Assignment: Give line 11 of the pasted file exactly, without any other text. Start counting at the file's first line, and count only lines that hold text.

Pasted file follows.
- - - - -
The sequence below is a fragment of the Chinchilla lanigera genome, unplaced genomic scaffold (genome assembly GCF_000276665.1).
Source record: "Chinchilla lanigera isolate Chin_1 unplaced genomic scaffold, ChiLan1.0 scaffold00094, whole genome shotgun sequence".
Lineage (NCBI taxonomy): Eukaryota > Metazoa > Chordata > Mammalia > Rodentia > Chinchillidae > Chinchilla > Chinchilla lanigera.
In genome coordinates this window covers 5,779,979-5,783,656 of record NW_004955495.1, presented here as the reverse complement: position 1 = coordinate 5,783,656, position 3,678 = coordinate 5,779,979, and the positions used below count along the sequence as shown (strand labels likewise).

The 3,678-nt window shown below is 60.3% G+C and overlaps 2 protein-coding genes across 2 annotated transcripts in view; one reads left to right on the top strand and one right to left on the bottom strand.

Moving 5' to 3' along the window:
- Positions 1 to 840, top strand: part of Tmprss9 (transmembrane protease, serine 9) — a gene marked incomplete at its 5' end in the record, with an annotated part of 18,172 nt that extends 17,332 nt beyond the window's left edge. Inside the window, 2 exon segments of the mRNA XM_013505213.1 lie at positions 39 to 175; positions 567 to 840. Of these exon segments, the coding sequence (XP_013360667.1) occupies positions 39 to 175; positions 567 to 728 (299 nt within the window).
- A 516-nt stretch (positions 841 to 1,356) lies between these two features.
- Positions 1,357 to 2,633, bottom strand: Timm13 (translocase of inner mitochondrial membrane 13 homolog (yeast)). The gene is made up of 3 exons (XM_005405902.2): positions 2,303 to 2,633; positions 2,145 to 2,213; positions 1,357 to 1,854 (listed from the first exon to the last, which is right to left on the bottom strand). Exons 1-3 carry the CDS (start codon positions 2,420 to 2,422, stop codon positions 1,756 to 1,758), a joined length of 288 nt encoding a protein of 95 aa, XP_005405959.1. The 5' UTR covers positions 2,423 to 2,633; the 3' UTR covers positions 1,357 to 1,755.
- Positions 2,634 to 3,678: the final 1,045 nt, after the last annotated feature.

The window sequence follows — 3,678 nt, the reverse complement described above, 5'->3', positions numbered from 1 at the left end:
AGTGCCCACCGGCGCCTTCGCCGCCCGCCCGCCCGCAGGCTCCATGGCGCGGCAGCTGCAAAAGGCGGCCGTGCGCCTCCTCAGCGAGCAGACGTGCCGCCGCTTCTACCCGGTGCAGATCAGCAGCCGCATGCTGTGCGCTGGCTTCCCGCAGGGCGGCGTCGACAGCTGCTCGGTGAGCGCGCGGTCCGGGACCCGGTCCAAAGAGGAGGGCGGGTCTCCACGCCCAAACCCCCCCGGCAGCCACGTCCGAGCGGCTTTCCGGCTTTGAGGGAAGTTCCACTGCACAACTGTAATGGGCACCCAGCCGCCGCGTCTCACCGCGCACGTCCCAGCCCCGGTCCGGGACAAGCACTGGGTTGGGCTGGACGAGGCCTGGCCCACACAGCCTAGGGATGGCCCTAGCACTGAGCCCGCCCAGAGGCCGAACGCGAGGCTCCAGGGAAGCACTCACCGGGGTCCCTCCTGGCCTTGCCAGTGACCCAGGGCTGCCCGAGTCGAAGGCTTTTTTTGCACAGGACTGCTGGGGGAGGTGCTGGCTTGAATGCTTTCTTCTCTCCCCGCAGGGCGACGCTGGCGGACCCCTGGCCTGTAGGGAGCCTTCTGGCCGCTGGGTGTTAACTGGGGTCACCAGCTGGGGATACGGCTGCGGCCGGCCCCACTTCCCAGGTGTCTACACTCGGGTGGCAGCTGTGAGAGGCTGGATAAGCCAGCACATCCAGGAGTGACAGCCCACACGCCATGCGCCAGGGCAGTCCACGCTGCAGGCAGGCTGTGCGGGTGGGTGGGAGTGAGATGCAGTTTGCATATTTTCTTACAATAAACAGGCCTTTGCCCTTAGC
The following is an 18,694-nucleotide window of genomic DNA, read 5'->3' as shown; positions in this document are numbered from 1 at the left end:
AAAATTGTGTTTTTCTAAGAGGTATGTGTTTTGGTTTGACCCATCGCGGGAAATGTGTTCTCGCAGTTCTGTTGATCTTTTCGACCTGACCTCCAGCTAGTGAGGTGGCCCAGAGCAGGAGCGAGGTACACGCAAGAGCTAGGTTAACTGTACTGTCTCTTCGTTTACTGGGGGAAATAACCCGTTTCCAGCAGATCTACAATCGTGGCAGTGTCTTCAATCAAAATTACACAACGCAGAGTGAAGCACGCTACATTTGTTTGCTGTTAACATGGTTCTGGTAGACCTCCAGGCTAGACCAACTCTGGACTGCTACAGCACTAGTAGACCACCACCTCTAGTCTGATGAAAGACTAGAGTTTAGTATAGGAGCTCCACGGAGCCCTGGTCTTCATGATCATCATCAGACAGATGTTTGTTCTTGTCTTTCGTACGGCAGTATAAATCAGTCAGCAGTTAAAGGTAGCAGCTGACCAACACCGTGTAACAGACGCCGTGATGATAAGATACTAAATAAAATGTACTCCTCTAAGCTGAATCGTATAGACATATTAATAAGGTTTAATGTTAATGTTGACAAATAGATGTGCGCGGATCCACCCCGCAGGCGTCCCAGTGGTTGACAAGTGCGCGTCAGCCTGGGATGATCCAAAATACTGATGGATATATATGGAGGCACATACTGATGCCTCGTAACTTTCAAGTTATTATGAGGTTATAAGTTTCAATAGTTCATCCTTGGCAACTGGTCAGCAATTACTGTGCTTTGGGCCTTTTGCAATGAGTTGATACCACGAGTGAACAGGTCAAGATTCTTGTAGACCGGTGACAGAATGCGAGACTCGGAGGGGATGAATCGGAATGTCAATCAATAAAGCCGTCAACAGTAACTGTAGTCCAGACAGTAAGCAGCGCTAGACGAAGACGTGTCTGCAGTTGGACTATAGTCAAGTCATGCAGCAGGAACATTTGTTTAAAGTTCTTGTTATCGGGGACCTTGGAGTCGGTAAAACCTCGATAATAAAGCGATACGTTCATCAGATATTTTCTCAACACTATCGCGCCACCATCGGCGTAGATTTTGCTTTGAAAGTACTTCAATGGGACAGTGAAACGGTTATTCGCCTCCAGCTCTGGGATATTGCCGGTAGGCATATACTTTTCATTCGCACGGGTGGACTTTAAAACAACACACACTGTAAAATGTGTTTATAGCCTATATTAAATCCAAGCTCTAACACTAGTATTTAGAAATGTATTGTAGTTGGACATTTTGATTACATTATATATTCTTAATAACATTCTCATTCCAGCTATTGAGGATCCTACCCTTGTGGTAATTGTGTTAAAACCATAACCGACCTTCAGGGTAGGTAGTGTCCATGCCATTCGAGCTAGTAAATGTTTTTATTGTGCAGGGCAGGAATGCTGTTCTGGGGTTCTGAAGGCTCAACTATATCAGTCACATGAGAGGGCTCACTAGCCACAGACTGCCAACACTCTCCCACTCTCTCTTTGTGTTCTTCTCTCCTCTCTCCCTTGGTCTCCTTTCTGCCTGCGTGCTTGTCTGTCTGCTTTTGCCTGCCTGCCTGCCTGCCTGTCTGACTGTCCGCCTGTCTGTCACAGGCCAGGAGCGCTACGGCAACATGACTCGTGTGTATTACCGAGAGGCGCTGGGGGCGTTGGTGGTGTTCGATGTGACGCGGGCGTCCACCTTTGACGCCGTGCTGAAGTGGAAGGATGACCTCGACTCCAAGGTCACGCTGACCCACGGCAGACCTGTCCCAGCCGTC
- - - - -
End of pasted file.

The window sequence follows — 3,678 nt, the reverse complement described above, 5'->3', positions numbered from 1 at the left end: